"Andy was a lovely, warm man who took on my four children and made us all a family.

"None of us can believe he has gone. It was so sudden and cruel. I found out on the day of his death that we had been accepted for the house we wanted to buy. Unfortunately, he never got the news."

Andy is also survived by his four step-children Chris, 22, Nick, 21, Will, 18, Abigail, 13 and his father John, who now lives in Spalding where Andy had a studio before joining the Stamford Mercury as a photographer in 2002.

He said: "I am devastated at the loss of my son, but am trying to remember all the wonderful things about him that made him such a one-off. He was certainly accident prone.

"I remember when he was a little lad at school in Stamford and kept having accidents on his beloved pushbike.

"His mum, Josephine, and I got quite used to our son being delivered to us in the back of an ambulance covered in cuts and bruises after taking another tumble. There was also the time when he was nearly arrested at RAF Luffenham for impersonating the commanding officer, Station Commander A Dennis.

"But he managed to explain himself to avoid a trip to the glasshouse and, like everything, he did it with a smile on his face and with his wonderful sense of humour.

"That is why he made friends so easily.

"He grew up into a kind and caring man who had the common touch and an ability to talk to anyone, which is why he will be so badly missed by so many people."

Born in Verberg RAF base in Germany on February 28 1963, Andy moved to Edith Weston when his father, a corporal in the RAF, was re-deployed at nearby North Luffenham.

The family then moved to Oakham where Andy attended Southfields Primary School before a move to Stamford saw him join the ranks of the Bluecoats Primary School in 1971.

It was here that a growing determination to attend Stamford Boys' School began to harden and after studying like a demon, Andy passed the 11+ exam to win the place he so prized three years later.

He discovered a life-long love for photography through teacher John Slater which he later pursued at Harrogate Art and Design College before returning in 1984 to live with his parents at Rippingale and lecturing on photography at Peterborough Regional College.

Andy's mother died in 1993 and five years later he moved to a studio in Spalding 18 months after meeting the love of his life and future wife, Lindy at camp.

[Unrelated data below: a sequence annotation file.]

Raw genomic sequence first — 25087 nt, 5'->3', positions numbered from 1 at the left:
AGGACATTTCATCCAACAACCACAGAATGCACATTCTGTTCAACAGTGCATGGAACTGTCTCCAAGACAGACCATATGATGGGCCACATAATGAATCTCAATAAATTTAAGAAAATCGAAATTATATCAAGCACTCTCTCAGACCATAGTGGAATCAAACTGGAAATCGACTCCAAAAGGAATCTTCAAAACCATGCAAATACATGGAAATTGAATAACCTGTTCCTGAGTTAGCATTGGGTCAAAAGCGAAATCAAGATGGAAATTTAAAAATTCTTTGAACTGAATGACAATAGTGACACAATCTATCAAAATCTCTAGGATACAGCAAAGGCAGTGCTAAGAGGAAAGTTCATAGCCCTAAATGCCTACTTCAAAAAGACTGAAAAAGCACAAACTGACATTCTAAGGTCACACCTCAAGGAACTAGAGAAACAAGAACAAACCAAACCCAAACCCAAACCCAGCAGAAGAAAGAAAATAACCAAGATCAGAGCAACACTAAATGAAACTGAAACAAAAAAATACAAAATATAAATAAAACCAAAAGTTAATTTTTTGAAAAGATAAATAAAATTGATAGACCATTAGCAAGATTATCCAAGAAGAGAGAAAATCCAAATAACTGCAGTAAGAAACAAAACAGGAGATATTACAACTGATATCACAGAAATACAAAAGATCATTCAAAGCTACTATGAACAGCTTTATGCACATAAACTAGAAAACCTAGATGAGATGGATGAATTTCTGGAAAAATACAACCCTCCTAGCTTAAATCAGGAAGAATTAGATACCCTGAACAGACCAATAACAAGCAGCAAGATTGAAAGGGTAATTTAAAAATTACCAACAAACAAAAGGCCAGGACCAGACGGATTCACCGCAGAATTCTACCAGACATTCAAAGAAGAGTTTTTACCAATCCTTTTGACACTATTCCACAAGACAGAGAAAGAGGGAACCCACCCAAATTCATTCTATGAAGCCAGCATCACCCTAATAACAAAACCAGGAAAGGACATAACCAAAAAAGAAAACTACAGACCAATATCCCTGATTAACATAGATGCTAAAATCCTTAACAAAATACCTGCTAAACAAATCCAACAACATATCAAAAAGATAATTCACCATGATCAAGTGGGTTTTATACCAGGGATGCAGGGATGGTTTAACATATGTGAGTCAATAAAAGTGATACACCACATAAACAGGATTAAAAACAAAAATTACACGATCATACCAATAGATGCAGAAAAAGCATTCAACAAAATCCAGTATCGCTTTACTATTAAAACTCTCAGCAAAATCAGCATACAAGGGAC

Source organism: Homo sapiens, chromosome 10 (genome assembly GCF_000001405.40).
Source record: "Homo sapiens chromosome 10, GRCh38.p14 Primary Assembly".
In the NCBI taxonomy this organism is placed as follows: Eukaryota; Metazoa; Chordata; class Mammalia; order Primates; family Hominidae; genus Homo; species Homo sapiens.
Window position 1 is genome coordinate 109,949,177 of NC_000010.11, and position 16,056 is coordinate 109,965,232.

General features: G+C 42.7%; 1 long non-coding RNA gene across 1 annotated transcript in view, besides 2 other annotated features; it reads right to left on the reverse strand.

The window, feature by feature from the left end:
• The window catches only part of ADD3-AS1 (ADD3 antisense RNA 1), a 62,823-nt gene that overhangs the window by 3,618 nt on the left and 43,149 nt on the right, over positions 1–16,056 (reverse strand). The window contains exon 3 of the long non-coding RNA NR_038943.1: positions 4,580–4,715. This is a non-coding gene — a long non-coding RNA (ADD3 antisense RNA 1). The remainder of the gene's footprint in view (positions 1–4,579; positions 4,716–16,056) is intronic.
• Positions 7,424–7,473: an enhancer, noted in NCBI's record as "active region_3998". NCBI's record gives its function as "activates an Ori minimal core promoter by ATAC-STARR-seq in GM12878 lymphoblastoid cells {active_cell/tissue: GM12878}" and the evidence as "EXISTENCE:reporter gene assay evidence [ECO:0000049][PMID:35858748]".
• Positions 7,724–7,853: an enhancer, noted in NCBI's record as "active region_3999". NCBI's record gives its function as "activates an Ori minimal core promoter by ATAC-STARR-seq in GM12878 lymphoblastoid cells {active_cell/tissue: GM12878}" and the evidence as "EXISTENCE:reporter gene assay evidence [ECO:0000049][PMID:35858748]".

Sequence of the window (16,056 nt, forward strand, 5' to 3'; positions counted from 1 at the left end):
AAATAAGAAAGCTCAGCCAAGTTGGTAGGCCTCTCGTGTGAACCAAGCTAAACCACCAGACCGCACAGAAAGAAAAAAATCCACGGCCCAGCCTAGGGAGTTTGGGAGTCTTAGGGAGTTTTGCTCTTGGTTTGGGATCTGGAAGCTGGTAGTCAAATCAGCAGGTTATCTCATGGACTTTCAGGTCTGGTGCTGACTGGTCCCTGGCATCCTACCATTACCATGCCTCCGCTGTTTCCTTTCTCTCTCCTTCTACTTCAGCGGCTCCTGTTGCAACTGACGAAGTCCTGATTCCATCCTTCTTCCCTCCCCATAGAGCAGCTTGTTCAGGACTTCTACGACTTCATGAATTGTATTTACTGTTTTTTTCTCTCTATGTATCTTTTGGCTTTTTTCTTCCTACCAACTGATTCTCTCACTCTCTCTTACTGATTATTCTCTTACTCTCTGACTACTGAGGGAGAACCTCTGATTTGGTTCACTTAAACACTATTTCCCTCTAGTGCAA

She said: "Andy had always been involved in scouting as a leader, as had I, and he proposed to me in a rain soaked tent at Lincolnshire Showground Scout Jamboree. It was so romantic.

"We got married on July 14, 2001, in Bourne Register Office and I just remember how happy and in love we were and that is how we stayed.

"He was so loving, his death has left a hole that everyone who knew him will struggle to fill."

Andy joined the Mercury in 2002 at about the same time as he and Lindy signed up as unpaid paramedics through the Lives first responder team.

Deepings Lives co-ordinator, Helen Bembridge said: "Just talking to Andy it was clear he had a huge desire to help other people and that is why he became such a huge part of the Lives service in this area.

"He and Lindy worked as a team and the pair of them would always cover for others and go the extra mile to help out.

"He was a wonderful man and a wonderful asset to Lives who will be hugely missed by us all."

A service at the Priory church in Deeping St James will take place on Friday, january 19 at 1pm, followed by interment in the churchyard.

In the afternoon there will be a celebration of Andy's life at the Rose pub in Frognall.

Everyone who knew Andy is invited to attend both the service and the celebration but Lindy has asked for donations to Deepings First Responders in lieu of flowers.

Cheques should be made out to Deepings First Responders, and sent to Helen Bembridge at 132 Eastgate, Deeping St James, PE6 8RD.

Tuesday, January 09, 2007

Lincoln has to be top Cathedral City...

The secret is out: Lincoln has been named as one of the country's most attractive cathedral cities by top travel guide Holiday Which.

The reputable magazine's team of writers praise the city as 'a great place to visit' in their latest issue, published today.

Their verdict provides the Lincolnshire Echo with a splash covering half their front page tonight - ironically below a promo tempting readers the chance to spend a penny to get away from Lincoln).